WASHINGTON – On Tuesday, Mar. 12, in a historic demonstration of bipartisan governing President Donald J. Trump signed into law the John D. Dingell Jr. Conservation, Management and Recreation Act, protecting millions of acres of land and hundreds of miles of wild rivers across the country, establishing five new national monuments and permanently reauthorizing the Land and Water Conservation Fund (LWCF). Maite Arce, President and CEO of Hispanic Access Foundation, released the following statement:
“This was a historic day for public lands and a victory for all Americans. With this important milestone, our nation is closer than ever to fulfilling the promise to the American people of conserving our public lands, preserving our cultural heritage and historically significant places, and ensuring that everyone has access to these treasured places that drive recreation and tourism economies across the country. This ends the cycle of uncertainty that plagued one of America’s most effective conservation programs.
“More than 50 years ago, Congress created LWCF as a bipartisan commitment to safeguard natural areas, water resources and our cultural heritage, and to provide recreation opportunities to all Americans. Since then, LWCF has funded tens of thousands of parks and projects throughout the country. Whether it’s developing a community pool, creating green space in the desert or strengthening our national parks, LWCF is one of the most critical tools for creating access to the outdoors, especially for diverse and urban communities, and protecting the places we love.
“We applaud the signing of the decade’s largest public lands package, which ensures the future of LWCF. We also take this opportunity to thank everyone who acted in support of this legislation to protect our nation’s great outdoors.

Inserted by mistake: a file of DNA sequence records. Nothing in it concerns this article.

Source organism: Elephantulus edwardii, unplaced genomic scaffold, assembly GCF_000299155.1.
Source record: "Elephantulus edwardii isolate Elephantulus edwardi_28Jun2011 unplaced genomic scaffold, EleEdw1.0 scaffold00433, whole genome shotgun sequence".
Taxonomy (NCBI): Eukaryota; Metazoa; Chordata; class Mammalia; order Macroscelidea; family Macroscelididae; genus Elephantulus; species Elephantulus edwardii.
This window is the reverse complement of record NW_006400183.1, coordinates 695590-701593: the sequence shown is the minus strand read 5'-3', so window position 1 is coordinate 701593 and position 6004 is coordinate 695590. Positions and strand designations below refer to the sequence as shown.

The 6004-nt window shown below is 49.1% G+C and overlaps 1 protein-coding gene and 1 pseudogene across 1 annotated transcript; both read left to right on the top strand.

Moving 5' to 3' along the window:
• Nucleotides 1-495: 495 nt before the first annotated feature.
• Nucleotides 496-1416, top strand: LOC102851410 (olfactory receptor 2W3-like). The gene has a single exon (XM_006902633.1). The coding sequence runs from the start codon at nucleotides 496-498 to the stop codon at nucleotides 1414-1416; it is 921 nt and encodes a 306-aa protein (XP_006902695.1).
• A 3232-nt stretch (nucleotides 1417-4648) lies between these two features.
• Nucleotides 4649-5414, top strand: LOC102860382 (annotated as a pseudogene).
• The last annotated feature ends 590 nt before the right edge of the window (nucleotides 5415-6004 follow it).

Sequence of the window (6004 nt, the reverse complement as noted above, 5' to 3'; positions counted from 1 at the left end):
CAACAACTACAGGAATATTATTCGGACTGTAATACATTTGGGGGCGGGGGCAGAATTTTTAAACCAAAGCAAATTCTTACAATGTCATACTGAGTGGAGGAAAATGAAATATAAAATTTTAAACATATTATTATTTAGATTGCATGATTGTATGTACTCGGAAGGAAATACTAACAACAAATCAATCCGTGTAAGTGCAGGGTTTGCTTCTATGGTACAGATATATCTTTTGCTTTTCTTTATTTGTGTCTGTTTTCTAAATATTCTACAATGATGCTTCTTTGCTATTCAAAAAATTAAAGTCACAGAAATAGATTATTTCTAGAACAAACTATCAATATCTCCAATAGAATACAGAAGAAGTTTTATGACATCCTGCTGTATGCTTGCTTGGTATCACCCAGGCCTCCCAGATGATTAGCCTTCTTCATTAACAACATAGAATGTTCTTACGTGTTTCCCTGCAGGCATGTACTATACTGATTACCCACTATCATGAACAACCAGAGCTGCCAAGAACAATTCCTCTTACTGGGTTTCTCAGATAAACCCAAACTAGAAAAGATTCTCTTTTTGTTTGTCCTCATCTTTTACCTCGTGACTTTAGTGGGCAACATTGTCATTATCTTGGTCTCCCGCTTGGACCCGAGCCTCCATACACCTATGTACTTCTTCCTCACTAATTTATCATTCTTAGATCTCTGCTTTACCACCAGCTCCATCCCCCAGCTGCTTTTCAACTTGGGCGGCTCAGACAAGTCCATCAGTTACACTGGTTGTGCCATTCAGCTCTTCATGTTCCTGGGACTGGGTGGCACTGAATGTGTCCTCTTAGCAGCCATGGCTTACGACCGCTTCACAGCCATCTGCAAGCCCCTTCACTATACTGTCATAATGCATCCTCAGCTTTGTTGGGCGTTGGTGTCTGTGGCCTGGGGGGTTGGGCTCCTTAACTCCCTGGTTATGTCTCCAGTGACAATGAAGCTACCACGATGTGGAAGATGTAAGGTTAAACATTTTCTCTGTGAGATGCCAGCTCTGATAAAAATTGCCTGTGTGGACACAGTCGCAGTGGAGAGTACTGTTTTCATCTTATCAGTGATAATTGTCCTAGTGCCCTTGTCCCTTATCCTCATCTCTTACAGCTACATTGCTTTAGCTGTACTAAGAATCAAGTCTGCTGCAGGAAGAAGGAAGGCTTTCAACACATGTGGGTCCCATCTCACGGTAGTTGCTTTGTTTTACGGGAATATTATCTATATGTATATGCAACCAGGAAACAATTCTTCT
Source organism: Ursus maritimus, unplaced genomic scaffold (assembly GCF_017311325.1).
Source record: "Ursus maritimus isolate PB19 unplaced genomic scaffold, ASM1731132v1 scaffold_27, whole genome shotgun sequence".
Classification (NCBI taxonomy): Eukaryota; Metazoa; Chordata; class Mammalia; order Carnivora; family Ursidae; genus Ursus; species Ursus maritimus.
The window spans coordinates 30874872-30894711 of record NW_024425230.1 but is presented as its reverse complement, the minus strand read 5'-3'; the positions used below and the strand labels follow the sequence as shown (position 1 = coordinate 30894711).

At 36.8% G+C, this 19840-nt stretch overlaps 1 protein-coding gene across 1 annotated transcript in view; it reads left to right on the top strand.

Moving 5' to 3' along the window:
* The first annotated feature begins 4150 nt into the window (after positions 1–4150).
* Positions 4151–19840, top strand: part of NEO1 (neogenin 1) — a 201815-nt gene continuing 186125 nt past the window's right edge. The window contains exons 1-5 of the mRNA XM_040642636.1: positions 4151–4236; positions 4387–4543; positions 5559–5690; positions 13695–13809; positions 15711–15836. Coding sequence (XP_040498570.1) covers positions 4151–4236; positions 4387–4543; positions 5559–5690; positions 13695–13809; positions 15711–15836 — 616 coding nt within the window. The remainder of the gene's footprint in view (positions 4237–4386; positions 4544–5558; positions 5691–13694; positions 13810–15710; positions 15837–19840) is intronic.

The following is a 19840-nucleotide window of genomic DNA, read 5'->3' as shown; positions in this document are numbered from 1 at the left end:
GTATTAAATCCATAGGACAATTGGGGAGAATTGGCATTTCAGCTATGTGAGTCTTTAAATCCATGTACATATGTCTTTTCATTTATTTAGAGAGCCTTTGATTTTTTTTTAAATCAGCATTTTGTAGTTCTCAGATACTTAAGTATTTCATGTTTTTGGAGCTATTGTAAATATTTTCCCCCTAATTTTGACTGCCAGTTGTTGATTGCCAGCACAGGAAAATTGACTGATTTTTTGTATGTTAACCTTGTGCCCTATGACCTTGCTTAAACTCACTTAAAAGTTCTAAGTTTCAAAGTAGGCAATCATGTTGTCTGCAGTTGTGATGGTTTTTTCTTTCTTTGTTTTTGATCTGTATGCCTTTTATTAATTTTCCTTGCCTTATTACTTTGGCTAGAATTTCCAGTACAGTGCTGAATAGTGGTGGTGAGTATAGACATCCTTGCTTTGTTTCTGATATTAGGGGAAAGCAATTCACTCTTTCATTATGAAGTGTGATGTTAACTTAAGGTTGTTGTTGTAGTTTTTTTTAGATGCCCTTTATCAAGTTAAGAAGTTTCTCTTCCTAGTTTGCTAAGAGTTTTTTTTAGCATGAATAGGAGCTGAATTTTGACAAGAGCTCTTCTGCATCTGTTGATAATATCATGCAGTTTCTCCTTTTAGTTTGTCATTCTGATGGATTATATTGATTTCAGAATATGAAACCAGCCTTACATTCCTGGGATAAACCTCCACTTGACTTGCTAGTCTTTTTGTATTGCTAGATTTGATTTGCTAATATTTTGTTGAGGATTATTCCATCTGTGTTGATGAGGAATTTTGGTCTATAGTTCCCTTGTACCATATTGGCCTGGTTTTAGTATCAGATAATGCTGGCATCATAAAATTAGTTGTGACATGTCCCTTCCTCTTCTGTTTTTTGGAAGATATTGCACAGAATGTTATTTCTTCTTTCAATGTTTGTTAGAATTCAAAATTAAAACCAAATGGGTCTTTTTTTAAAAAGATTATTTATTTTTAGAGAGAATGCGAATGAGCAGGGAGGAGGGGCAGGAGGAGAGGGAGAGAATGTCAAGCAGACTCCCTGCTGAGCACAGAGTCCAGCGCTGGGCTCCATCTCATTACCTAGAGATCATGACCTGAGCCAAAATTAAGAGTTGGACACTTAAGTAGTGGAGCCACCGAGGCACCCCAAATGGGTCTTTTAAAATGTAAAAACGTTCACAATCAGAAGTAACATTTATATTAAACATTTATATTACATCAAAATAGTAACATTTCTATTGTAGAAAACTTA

“Americans of all stripes reap the benefits of our public lands and our country’s colorful, multicultural history is reflected in our landscapes because of LWCF. Now, we can celebrate that our future generations will have access to the same iconic landscapes and outdoor opportunities we enjoy today. While we applaud the permanent reauthorization of LWCF, we will continue to highlight the need for permanent full dedicated funding of the program to ensure that all communities benefit from this important program.”
For over half a century, LWCF has successfully safeguarded countless acres of natural resources, enhanced access to public lands, preserved our historical legacy, and supported local economies by boosting tourism. To this day, LWCF has helped protect more than 100 national battlefields in 42 states, supported over 42,000 parks and recreation projects across the country, in addition to helping protect more than 2.2 million acres of national parks.
Hispanic Access explores the relationship Latino and diverse communities have with LWCF in the film Land, Water y Comunidad and through a whitepaper of the same name that profiles ten LWCF locations around the country and why the fund’s support matters.